Lofa Tatupu conceives a defense that cannot be scored on. A perfect defense not made of perfect men but perfect execution. If you narrow in on him for a quarter, you see a fidgety perfectionist moving his men around mere inches so they are better positioned. You see a strategist that knows how to position himself to stop the run without getting sucked in by play action. You see a whirlwind that'd rather run 20 yards than allow a 20 yard gain become a 22 yard gain.
I dropped into Tatupu's world for the third quarter and the start of the fourth. Seattle was protecting a ridiculous lead, and so Tatupu was working mostly as a pass defender. Linebackers make reputations with their tackling. Tatupu did. He made his third Pro Bowl picking A.J. Feeley three times. That was a long time ago.
Tatupu is so stocky, seemingly thicker by the season, and his pre-draft profile cast him as an overachiever. It's tempting to ignore his athleticism and assign him powers of heart, guts and humors. That's a false step away from understanding. That's a misread you won't find in Tatupu's perfect defense.
Tatupu drops deep and fast. He slide steps with an eye on the quarterback. He sets into the deep middle and plays middle linebacker there. That's where he joined a gang of four that smacked around Torry Holt. Holt got the first, but barely, and took four solid shots to get it. Tatupu led off. He hit Holt in the ball and fell away attempting a strip. Then Josh Wilson dropped a shoulder and his force sort of righted Holt after he had spun away from Tatupu. Jordan Babineaux joined in with a head of steam and his hit was the finisher. Aaron Curry got the pin, Wilson and Babineaux split the tackle, and Tatupu was stuck with a broken tackle in some stickler's notebook.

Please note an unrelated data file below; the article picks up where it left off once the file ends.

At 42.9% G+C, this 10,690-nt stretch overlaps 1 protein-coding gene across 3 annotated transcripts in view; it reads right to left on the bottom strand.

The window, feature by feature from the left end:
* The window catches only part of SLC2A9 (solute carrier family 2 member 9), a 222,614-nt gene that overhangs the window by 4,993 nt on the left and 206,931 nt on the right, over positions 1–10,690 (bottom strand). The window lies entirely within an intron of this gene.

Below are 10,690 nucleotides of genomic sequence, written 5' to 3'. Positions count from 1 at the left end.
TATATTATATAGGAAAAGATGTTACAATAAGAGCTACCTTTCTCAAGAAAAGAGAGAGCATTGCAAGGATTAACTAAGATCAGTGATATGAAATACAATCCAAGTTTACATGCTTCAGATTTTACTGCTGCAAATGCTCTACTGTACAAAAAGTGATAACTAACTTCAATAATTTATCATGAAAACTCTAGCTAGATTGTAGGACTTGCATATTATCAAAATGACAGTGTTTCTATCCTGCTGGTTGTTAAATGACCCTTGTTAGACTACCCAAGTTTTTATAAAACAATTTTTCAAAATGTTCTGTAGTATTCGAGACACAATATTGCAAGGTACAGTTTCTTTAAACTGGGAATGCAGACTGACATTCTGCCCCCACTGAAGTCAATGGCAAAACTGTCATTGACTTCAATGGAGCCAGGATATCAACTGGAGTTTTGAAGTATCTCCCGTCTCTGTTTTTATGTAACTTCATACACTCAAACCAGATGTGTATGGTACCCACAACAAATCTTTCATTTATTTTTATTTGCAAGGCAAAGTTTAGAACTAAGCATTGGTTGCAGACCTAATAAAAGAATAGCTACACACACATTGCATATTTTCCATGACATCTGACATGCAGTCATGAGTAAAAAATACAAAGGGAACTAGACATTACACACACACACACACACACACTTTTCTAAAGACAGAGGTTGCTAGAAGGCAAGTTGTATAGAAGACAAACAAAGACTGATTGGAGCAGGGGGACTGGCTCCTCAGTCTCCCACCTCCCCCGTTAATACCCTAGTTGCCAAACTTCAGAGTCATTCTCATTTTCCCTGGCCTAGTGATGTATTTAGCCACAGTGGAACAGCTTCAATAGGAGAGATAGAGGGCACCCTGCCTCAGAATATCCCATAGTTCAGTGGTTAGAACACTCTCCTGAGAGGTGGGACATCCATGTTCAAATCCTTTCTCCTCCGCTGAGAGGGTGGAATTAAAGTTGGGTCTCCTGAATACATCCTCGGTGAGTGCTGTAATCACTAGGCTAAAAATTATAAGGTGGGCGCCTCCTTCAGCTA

Tatupu attacks the ball. He's fumble hungry and almost a year overdue. He drops some tackles because of it, but he relies on his teammates to clean up. If he's not the first man, he knows how to wrap and stop a ball carrier where they stand. Before an illegal formation penalty nullified it, Tatupu played middle linebacker from the end zone on Maurice Jones-Drew's near touchdown reception. Seahawks falling off him left and right, Drew was literally bent back and away from the goal line by a shattering Tatupu tackle. He doesn't always wrap perfectly, in part because of his build and in part because of a desire to strip, but he knows how to pop a guy when pop matters.
He's an option man on blitzes. It's a neat little wrinkle I've come to look for. He moves forward as if to blitz, but Tatupu is not committed. He can rush, but disengage to cover an outlet receiver. He can rush, decide it's a run and run blitz. Curry around the edge and Tatupu through the hole is a pincer opposing rushers will learn to fear. The two did it twice this quarter: First on the fourth play of the Jags first drive and then on the fifth play of the third drive. The rushes combined for -1 yards.
Whatever the call, he contributes. When he faces max protect and hasn't a receiver to cover or a blitz to run, Tatupu can be found popping an offensive lineman just in case it helps. On the first play of the second half, he smashed into right guard Uche Nwaneri just in case he was thinking of blocking down field. Garrard had passed to Holt on the left. Maybe it didn't matter that time, but it mattered. Lofa Tatupu conceives of a perfect defense. In it, every hit has a purpose and every defender a player to hit.